On Thursday, an investment firm bought 2.5 million Facebook shares in a deal valuing the No.1 social network at $65 billion, according to a media report. That valuation is 30 per cent higher than the valuation Facebook announced in its last funding round in January.

The Twitter auction, which Sharespost said was oversubscribed, involved 35,000 shares of Twitter’s Series B preferred stock, Sharespost said.

In December Twitter was valued at $3.7 billion in a $200 million funding round led by venture capital firm Kleiner Perkins Caufield & Buyers.

Facebook is valued at 65billion

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SAN FRANCISCO: Investment firm General Atlantic is investing in Facebook, valuing the leading social network at $65 billion, representing a 30 per cent boost from its last big investment in January, according to a report on CNBC.

General Atlantic is purchasing a block of roughly 2.5 million Facebook shares from former Facebook employees, giving the firm a 0.1 per cent stake in the company, CNBC said.

The deal, which has not closed and requires approval from Facebook, would give General Atlantic a 0.1 per cent stake in Facebook, according to the report.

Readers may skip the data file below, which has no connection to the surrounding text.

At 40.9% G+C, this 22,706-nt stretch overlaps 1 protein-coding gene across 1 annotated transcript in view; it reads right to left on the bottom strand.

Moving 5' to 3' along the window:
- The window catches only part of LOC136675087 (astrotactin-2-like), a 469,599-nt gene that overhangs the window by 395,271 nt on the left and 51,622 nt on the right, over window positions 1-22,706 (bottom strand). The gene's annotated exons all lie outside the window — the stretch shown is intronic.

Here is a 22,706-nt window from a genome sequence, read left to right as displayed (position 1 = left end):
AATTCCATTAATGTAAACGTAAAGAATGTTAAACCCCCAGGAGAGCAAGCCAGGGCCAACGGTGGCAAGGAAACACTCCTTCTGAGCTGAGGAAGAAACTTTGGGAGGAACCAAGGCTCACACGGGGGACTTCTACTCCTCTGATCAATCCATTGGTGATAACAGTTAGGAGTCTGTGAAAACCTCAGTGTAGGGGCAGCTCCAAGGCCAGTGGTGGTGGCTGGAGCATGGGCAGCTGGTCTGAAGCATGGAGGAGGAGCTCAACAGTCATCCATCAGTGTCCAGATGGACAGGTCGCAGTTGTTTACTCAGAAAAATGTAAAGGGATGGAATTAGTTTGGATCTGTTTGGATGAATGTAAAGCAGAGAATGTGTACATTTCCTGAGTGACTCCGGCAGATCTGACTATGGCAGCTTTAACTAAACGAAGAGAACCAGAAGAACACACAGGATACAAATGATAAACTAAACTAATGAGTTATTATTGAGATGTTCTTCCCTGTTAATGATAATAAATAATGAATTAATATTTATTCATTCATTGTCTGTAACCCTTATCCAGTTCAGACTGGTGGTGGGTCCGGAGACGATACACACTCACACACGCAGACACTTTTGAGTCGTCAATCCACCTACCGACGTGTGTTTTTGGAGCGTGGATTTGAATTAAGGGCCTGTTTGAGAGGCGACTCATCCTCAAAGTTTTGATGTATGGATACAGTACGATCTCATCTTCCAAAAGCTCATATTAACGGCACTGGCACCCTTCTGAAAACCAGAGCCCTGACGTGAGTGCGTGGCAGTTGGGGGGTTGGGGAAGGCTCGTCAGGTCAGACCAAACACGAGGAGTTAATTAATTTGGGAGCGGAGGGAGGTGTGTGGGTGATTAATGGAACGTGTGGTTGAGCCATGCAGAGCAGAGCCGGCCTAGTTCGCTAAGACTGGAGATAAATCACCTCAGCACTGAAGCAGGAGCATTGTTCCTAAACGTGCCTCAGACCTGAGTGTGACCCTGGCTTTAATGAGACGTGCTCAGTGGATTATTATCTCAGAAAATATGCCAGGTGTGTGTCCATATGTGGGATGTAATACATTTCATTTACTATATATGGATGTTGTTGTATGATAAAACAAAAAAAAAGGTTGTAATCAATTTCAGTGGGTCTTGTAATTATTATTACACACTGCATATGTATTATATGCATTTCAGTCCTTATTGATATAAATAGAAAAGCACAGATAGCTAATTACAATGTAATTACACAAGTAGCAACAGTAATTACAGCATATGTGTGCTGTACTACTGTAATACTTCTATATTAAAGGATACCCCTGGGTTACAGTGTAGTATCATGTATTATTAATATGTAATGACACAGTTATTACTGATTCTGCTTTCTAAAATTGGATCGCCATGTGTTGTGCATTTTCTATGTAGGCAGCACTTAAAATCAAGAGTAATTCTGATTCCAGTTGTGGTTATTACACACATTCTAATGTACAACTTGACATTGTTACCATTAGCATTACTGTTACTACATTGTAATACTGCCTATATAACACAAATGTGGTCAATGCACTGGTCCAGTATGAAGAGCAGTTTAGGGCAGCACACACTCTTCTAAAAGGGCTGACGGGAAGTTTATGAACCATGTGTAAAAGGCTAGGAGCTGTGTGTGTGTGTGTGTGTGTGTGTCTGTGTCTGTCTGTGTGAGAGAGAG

General Atlantic declined to comment on the reports. Facebook did not immediately return requests for comment.

In January, Facebook said it had raised $1.5 billion from investors including Goldman Sachs and Digital Sky Technologies, as well as through a private offering to overseas investors conducted by Goldman Sachs, at a valuation of roughly $50 billion.

5 Hidden dangers of Facebook

5 Hidden dangers of Facebook

Over the last few years, Facebook’s growth has been phenomenal. The world’s no. 1 social networking site also sometime back beat Google to become the most visited Web site in the US for an entire week at a stretch. However, the site has also lately being receiving lot of flak for its privacy policies.

An expert in online privacy drew attention to the five dangers of sharing information on social networking site Facebook. Joan Goodchild, senior editor of CSO (Chief Security Officer) Online, said that marketing efforts by the company often results in a compromise on account holders’ privacy.

Goodchild noted five risks of using Facebook. They are: